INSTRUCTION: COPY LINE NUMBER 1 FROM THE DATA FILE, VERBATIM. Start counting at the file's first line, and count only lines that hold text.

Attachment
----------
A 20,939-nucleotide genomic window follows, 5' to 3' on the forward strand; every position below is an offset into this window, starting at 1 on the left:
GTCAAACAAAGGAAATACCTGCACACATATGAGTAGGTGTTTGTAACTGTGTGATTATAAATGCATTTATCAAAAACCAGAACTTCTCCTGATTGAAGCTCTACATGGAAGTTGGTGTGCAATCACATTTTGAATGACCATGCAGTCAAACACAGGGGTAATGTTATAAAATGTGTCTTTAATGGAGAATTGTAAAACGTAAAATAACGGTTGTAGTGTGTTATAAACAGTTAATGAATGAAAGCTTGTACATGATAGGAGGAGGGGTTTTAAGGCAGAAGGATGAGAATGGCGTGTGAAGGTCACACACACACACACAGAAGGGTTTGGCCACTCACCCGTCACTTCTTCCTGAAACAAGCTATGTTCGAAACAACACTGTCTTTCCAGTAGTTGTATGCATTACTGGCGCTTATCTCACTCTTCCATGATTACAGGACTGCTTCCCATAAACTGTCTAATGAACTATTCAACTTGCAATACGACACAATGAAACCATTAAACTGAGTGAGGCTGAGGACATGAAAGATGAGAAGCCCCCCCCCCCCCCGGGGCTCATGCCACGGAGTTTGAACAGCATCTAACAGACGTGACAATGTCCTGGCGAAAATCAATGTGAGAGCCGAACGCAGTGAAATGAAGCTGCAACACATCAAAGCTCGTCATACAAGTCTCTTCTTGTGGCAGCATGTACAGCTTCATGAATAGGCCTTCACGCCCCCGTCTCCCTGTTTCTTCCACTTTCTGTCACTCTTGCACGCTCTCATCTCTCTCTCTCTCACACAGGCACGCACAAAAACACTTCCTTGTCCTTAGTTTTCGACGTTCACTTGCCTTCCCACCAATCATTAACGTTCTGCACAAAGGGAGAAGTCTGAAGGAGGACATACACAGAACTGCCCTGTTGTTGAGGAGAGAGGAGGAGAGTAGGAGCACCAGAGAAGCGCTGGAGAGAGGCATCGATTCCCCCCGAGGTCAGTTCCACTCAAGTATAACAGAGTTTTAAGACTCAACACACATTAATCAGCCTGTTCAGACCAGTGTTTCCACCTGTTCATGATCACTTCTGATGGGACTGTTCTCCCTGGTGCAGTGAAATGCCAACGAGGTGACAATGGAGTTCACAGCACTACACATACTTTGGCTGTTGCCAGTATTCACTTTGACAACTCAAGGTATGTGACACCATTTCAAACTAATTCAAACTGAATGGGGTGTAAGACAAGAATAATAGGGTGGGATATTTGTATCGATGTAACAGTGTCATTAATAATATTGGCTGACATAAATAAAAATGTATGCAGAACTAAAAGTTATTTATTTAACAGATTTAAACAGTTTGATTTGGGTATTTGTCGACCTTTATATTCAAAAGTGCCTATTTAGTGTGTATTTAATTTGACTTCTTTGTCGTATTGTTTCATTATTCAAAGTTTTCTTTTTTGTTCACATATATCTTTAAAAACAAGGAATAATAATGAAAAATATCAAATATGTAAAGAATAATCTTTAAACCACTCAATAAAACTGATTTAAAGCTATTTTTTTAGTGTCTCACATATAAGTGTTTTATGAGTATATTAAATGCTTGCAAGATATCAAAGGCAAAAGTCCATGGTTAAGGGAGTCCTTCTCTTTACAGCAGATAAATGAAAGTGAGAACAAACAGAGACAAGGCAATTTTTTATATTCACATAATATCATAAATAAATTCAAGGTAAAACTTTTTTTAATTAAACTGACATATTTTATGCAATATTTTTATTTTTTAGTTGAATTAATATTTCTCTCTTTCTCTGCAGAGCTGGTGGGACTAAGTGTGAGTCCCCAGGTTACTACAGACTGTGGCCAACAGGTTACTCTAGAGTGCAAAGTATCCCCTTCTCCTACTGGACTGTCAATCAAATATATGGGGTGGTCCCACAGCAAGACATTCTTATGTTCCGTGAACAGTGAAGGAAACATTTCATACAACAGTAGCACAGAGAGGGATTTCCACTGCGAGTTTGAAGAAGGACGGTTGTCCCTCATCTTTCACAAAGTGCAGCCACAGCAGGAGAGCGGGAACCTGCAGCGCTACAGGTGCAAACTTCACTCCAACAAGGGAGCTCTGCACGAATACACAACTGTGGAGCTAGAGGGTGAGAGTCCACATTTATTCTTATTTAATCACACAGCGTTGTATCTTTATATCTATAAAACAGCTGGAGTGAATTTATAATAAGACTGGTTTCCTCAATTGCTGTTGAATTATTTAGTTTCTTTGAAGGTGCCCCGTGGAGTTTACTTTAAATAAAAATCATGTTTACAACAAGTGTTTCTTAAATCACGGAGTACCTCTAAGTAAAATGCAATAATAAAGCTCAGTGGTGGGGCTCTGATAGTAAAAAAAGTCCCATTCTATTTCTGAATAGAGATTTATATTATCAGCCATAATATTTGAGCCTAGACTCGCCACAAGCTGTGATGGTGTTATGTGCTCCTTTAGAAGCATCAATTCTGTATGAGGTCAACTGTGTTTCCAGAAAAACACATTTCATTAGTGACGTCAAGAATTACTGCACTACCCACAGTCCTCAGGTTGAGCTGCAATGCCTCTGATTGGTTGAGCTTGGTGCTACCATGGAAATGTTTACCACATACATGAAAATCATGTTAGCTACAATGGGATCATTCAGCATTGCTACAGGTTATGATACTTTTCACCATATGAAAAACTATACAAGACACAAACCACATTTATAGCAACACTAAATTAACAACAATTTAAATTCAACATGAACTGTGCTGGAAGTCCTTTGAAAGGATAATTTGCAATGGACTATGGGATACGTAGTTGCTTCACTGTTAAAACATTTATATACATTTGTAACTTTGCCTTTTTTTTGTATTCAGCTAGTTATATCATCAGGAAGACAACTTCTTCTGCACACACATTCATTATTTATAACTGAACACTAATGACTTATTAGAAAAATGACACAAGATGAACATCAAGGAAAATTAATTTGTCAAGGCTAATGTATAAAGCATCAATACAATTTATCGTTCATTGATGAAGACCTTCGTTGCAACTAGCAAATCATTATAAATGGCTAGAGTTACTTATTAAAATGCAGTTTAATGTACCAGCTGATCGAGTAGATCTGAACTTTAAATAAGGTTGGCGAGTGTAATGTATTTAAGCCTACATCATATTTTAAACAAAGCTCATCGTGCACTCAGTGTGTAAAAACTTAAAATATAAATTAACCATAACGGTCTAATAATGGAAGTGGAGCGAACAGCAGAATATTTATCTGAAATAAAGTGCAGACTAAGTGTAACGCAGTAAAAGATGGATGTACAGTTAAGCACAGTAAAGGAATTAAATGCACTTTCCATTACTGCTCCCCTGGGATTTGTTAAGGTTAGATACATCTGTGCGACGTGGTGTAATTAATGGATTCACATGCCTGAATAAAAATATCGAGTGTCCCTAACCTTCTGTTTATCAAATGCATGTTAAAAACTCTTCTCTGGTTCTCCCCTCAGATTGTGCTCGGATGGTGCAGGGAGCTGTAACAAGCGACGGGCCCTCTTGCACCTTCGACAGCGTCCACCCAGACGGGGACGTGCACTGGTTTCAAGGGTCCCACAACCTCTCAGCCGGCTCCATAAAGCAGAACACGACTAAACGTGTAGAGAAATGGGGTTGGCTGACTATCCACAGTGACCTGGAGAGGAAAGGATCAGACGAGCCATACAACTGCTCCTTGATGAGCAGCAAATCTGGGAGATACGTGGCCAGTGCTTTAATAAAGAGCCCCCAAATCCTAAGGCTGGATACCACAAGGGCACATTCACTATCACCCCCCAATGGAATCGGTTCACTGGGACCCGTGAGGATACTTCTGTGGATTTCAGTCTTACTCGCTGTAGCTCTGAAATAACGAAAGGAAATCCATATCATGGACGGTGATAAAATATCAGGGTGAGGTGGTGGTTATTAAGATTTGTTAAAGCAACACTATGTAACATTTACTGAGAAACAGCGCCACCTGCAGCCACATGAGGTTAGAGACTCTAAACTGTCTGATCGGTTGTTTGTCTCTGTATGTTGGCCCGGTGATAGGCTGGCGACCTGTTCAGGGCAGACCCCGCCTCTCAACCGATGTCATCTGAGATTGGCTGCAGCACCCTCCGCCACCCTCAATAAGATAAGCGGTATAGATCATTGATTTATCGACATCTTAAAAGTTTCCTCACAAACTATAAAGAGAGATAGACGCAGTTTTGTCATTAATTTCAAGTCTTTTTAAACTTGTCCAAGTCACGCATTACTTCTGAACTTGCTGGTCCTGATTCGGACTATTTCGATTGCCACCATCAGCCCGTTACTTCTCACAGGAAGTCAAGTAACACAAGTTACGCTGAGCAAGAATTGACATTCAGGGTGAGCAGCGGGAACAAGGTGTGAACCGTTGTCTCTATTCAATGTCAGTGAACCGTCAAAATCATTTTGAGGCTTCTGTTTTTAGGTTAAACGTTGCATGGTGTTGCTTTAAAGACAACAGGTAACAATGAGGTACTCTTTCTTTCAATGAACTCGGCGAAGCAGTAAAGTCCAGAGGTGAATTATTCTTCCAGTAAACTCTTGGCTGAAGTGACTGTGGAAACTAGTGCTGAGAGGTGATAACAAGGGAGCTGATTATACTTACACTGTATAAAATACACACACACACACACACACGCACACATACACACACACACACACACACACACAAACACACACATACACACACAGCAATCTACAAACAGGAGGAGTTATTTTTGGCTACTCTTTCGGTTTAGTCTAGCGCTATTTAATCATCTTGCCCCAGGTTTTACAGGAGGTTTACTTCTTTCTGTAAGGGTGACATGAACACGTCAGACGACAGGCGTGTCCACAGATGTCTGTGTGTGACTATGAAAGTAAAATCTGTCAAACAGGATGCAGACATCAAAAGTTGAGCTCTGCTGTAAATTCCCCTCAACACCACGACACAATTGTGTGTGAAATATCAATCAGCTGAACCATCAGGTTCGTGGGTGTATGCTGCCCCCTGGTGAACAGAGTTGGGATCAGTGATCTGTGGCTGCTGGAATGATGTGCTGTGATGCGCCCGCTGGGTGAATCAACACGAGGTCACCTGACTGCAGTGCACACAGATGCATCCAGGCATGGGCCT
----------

A 20,939-nucleotide genomic window follows, 5' to 3' on the forward strand; every position below is an offset into this window, starting at 1 on the left: